“I’m used to my body doing what I want it to do, without pain. I take that for granted so much.”

I’m Hannah, one of the creators of Project Naked (that sounds kind of grand, but I can’t think of a better word!) I’m so happy to see how many new followers the blog is getting recently, and hope to hear stories from some of you! Here’s some stuff I’ve been thinking about for the past couple of days.

I’m currently away on a three-month trip across the US and Canada, and I’ve been reflecting the past few days on what my body means to me.

I’m in Vancouver right now, the tenth stop on my travels. The morning I was leaving Seattle to come here, I tripped running for the bus and totally decked myself, two rucksacks and all, and bashed up one of my knees. Thankfully I think the rucksack on my front stopped me hitting my face and breaking my nose, because fuck going to a hospital in America. I limped onto the bus and managed to make it to my train on time, despite having to take a couple of breaks when I felt faint from the shock of the fall and the pain in my swollen knee.

Then I made it to Vancouver and tripped again, only slightly this time but I hit the kerb and took the skin off my other knee. While I sat snivelling at a bus stop, mopping the blood up with baby wipes, a man stopped and gave me a hug, which was nice and exactly what I needed right then.

The past few days hobbling around on my bashed up knees has made me appreciate my normally strong body and realise how I take it for granted.

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I’m used to my body doing what I want it to do, without pain. I take that for granted so much. Everywhere I’ve been, I’ve walked extensively at my usual quick pace, and my strong, dumpy wee legs take me wherever I want to go. If I want to walk 15 miles taking a convoluted route from the Upper East Side in Manhattan to Park Slope in Brooklyn, I can and I did. I can sit, crouch, squat and lounge on whatever surface I like when I’m tired.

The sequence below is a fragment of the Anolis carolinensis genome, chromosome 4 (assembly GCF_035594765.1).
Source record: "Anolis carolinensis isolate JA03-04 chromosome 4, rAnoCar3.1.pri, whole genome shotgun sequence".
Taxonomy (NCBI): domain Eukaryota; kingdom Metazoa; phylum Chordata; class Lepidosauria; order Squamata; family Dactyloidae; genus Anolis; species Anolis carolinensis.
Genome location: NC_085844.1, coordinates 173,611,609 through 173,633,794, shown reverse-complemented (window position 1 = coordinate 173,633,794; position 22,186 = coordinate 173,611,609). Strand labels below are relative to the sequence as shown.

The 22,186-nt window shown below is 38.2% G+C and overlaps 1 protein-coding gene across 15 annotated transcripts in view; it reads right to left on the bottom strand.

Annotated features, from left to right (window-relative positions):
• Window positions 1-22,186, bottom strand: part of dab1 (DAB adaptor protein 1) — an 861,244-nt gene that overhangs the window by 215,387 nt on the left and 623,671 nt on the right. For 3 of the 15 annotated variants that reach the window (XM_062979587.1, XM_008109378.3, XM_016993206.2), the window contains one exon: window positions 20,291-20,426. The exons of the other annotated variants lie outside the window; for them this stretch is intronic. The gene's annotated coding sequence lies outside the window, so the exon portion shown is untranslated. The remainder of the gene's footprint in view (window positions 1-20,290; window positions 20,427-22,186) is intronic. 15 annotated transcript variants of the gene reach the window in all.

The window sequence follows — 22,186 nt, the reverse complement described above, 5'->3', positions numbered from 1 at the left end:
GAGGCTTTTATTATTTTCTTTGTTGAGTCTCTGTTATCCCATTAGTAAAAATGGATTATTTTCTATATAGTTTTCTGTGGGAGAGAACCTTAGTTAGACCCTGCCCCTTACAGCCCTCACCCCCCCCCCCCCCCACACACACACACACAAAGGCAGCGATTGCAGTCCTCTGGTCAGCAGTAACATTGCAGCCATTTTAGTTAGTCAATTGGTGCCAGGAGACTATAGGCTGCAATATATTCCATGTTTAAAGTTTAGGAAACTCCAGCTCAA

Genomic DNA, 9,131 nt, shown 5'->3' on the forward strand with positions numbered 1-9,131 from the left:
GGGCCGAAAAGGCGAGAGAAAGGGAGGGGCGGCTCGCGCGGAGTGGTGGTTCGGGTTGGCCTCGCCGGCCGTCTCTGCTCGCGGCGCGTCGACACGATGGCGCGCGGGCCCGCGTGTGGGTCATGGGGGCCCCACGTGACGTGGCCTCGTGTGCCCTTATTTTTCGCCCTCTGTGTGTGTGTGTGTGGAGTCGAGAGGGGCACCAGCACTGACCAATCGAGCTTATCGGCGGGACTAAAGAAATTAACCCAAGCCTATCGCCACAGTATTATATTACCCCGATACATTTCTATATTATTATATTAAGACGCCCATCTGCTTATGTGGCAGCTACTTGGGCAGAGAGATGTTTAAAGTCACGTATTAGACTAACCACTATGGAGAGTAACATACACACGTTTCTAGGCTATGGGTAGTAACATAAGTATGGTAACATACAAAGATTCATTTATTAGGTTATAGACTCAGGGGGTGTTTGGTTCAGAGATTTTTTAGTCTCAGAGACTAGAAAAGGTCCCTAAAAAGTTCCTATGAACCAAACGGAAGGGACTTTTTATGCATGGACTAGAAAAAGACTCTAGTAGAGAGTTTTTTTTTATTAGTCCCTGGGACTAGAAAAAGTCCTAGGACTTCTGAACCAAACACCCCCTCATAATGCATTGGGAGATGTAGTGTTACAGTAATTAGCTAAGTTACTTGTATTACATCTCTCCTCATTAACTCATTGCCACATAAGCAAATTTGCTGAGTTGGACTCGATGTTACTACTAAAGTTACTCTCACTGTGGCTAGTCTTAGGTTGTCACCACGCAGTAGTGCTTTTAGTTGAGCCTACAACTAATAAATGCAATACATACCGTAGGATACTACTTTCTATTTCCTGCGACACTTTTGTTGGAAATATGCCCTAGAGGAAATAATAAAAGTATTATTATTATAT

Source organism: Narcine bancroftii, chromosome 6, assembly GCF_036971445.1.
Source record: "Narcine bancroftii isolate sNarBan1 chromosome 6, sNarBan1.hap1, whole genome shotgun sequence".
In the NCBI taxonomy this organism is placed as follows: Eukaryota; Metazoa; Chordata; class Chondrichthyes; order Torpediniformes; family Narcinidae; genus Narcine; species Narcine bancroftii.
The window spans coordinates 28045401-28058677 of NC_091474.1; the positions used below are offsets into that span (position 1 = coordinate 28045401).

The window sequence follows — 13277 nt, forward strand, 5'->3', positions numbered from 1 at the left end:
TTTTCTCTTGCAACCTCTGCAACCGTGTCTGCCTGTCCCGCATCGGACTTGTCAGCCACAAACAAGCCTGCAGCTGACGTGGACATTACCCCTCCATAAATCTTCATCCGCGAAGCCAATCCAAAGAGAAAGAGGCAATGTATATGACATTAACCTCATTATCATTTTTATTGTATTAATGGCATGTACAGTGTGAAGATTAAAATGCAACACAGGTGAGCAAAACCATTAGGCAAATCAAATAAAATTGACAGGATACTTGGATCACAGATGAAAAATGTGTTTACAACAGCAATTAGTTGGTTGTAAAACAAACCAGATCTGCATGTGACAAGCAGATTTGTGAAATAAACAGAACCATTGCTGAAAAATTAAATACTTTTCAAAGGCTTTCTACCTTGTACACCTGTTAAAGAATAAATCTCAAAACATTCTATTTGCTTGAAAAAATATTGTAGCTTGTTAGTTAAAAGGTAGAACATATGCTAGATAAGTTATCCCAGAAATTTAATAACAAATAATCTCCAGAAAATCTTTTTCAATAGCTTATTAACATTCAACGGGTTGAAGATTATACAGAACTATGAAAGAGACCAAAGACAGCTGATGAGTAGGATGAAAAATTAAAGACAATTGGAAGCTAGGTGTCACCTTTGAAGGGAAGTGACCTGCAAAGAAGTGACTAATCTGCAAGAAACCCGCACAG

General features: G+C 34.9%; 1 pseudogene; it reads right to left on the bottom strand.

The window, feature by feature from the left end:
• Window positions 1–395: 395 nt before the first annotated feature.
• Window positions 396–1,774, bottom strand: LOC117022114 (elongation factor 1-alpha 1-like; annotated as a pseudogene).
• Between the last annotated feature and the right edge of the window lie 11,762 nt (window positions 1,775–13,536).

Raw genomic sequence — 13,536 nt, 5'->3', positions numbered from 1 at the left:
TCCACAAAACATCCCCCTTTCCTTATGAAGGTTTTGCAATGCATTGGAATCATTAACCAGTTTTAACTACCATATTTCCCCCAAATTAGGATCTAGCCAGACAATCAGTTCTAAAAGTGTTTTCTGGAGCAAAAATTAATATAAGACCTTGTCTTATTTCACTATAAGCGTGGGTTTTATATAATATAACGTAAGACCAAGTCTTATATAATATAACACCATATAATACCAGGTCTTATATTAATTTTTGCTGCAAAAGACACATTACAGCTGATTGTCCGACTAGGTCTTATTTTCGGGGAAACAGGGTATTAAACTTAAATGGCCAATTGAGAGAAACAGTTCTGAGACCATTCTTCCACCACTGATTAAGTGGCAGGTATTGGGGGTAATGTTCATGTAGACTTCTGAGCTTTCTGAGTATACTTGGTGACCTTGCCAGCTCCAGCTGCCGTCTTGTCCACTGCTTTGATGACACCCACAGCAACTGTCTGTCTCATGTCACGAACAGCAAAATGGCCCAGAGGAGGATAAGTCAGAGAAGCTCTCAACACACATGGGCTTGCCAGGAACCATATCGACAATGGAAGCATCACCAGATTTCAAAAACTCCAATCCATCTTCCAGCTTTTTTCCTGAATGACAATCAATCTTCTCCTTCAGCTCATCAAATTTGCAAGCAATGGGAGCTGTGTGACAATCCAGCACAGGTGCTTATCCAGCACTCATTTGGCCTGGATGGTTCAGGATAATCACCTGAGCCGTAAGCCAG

And now for the last few days I’ve been limping around in mild pain with every step, lowering myself into and out of chairs like I’m 8 months pregnant and having to keep an eye on how I’m sitting so I don’t crack open my scabby knee suddenly or hit it on things.

I’m not complaining. This is a minor and temporary impairment and I feel it getting better every day, although I’m still hobbling up stairs slowly and getting frustrated by how much more slowly I’m walking. But it reminds me how I just assume my body will do things for me. I take it for granted that every day I can get out of bed without pain, walk without pain, sit however I like. I don’t appreciate it at all.

Another thing my injured knees have done is make me less self-conscious about my hairy legs. Even though I haven’t shaved them in over two years, I’m still not crazy about getting them out for the general public. People stare at them and nudge each other – not constantly, but enough that I notice and feel uncomfortable sometimes. And inflamed with feminist rage which just casts a downer on my day because WHY DO THEY CARE? And I’m not being paranoid and just assuming people are noticing. They definitely are. My hair is thick and dark, more obvious than on many guys’ legs, and while I understand that it’s unusual to see on a woman I wish that people wouldn’t stare.

But for the first few days my knee was too raw not to go bare-legged. So I had to get my shorts out and limp around in them. And then when I saw people staring at my legs I just assumed they were staring at my banged-up knees wondering what happened (which is still not polite, folks). I didn’t care if people stared at my legs because it was just more comfortable to have them out.

Trying to feel fully comfortable with my body is something I still have to do. I generally do like my body a lot. I think it looks nice, despite its “imperfections” as far as the media is concerned. I hardly ever obsess over it, and when I find myself thinking bad thoughts about it I push them away, because they are always bullshit. And I’m learning to appreciate its strength and power more.

My body carries me through life and helps me do amazing things. In just the past two months, it’s taken me white water rafting, walked around almost a dozen cities, climbed 500 stairs from a Vancouver beach (with two sore knees), swum in a Vermont lake and in the Pacific Ocean, and eaten more mini Reese’s Peanut Butter Cups than is really advisable. My body can let me see the whole world.

– Hannah, 26